21 January 2009

Vancouver park commissioner Constance Barnes sheds tears of joy as Obama inaugurated

By Shadi Elien, Georgia Straight
Publish Date: January 20, 2009

There are seldom moments when people watch collectively as history occurs right before their eyes. But today (January 20), which saw the inauguration of Barack Obama as the 44th president of the United States, marked one of those days.

According to BBC News, over one million people gathered at the National Mall in Washington, D.C., to watch as the first African-American president placed his hands on the same Bible used to swear in Abraham Lincoln in 1861.

The cheers from the crowd sent chills down the spine and tears down the face of Vancouver park board commissioner Constance Barnes, as she watched from her home in Vancouver. Barnes spoke to the Straight this morning from the Dr. Sun Yat-Sen Chinese Garden, where she works as operations manager.

She held back tears as she said, “It was just an amazing, amazing day for the world.”

The daughter of Emery Barnes, one of the first black men elected to the B.C. legislative assembly and a former Speaker, believes that if her father was alive today he would have made his way to Washington to watch the historical day unfold.

“He’s probably there in spirit right now,” she said. “Pops would be overjoyed; he wasn’t a very emotional man but this would have been a dream for him.”

Barnes admitted she didn’t get much sleep last night, as her excitement and nerves around this morning’s event kept her awake and glued to her television from 5:30 a.m. As she recalled the shots of people from around the world celebrating the occasion, her tears could be heard on the other side of the phone.

“They had African people dancing in the streets, a story on Gandhi and the people of India and all of their trials and tribulations, then back to Africa, and China, and Japan, and then it hit me that the whole world was celebrating today.”

Barnes’s family moved to Canada in 1957 when she was a child. Her father and mother were both activists and proponents of the civil-rights movement and raised their children with the words of Martin Luther King Jr. and Malcolm X, teaching them about “the fight the blacks went through”. Growing up in Port Moody, Barnes was very aware of the racism around her.

Barnes remembered her own struggles and that of her parents, yet recognized the leaps and bounds that were made today with the inauguration of Obama.

“As a woman of colour, I am looking at this whole world that has come together and it’s [because of] this belief that change can happen,” Barnes said.

Despite the joy and excitement of the morning, Barnes had higher expectations for such a historical ceremony.

“It’s interesting that the only other black person up there was Aretha [Franklin]. I would have liked to have seen a black preacher get up there and preach some shit,” she said with a contagious laugh. “I thought for sure there would be some serious gospel. I thought there would be a black preacher getting the crowd motivated, you know, really spiritually motivated.”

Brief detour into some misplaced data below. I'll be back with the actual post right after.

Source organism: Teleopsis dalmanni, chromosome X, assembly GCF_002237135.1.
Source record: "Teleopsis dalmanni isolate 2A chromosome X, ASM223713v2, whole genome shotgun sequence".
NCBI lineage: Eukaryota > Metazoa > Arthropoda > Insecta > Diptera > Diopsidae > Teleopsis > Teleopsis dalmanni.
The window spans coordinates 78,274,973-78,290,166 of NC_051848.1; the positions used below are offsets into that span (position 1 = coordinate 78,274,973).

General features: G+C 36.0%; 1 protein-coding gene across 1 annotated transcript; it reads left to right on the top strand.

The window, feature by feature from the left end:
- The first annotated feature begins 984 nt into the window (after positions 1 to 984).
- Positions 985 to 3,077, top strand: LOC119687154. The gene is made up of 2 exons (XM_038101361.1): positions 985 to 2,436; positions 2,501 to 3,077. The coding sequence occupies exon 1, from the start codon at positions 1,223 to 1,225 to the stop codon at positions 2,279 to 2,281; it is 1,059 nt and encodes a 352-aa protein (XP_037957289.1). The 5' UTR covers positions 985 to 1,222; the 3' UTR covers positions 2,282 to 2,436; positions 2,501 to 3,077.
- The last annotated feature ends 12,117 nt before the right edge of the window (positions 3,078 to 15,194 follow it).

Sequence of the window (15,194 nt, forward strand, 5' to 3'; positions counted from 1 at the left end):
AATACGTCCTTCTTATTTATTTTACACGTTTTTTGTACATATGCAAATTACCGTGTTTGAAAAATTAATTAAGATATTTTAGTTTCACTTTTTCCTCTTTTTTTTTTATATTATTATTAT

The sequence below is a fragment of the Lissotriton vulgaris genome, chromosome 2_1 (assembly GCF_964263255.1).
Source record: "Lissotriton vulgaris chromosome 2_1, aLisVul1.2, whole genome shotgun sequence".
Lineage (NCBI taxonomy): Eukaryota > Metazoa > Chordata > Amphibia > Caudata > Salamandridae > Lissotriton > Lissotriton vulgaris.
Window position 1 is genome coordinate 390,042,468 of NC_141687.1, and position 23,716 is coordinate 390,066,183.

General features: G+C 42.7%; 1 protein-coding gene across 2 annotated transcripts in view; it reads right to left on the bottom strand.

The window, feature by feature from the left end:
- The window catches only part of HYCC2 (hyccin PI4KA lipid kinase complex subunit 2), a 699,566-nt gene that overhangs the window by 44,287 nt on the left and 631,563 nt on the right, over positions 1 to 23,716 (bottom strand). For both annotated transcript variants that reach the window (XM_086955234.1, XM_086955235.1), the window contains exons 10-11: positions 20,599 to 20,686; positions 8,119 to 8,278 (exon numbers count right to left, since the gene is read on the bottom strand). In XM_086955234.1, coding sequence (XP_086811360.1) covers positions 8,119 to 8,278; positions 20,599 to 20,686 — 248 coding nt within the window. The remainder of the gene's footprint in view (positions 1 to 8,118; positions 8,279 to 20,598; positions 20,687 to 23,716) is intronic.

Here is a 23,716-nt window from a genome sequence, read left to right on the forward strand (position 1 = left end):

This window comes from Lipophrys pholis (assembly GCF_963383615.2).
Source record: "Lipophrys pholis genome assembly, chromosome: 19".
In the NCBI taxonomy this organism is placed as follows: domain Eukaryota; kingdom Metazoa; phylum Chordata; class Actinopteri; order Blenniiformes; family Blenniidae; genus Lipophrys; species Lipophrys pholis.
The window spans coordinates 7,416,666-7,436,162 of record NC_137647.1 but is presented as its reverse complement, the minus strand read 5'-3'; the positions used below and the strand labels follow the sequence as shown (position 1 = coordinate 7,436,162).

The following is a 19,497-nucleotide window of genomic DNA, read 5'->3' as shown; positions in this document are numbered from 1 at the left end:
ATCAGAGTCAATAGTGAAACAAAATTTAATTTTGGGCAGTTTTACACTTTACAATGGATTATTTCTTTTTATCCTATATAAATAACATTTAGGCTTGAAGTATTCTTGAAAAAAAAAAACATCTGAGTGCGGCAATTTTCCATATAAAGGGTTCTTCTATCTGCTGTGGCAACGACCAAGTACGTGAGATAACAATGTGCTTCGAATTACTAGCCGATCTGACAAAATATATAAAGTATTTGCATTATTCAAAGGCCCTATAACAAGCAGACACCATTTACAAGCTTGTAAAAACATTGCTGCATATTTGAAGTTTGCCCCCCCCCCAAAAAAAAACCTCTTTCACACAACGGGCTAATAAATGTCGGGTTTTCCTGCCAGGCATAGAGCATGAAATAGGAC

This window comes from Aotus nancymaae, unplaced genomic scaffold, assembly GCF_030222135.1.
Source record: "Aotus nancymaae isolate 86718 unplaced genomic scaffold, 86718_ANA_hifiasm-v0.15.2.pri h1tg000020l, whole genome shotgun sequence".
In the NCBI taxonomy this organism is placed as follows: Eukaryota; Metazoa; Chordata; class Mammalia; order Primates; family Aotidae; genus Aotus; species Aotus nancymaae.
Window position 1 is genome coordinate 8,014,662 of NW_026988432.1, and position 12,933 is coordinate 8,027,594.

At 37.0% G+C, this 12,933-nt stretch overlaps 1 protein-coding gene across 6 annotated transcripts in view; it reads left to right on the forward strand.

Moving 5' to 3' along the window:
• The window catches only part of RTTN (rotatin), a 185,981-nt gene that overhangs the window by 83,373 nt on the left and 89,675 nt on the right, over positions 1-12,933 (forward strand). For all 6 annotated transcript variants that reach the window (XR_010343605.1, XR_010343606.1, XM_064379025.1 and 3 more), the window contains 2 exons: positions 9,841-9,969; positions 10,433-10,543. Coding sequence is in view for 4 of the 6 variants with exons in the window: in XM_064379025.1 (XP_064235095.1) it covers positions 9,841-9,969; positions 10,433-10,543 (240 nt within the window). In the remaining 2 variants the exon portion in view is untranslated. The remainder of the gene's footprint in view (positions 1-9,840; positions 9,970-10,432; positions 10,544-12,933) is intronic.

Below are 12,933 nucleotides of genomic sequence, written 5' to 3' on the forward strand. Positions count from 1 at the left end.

She also thought that Obama’s decision to have conservative Rev. Rick Warren from the Saddleback Church in California give his invocation was too cautious of a choice—one that she hopes isn’t indicative of Obama’s future decisions as president.

The selection of Warren, who is a vigorous opponent of same-sex marriage, was seen by many as an attempt by Obama to pander to the Republicans. Warren has been called one of the most influential people in America, having sold over 30 million copies of his book, A Purpose Driven Life.

Barnes continued to praise Obama, especially when speaking about his relationship with his wife Michelle, whom Barnes describes as a "rock”, and said that watching Obama play such an active role with his children is something very valuable. She said that the role Obama has taken on as a family man with strong morals and values is imperative in helping change the reality that many black men aren’t around to take responsibility for their children and family.

"I think he will definitely make it aware that this is a possibility, that a family unit can be real,” she said. “He’s got a following of young black men and women who now know that they can truly do whatever they want to do.”

It’s a tall order, taking the presidential oath and leading a country and its people, but Barnes seems confident that Obama can fulfill his promise.
Source URL: http://www.straight.com/article-197338/vancouver-park-commissioner-constance-barnes-sheds-tears-joy-obama-inaugurated

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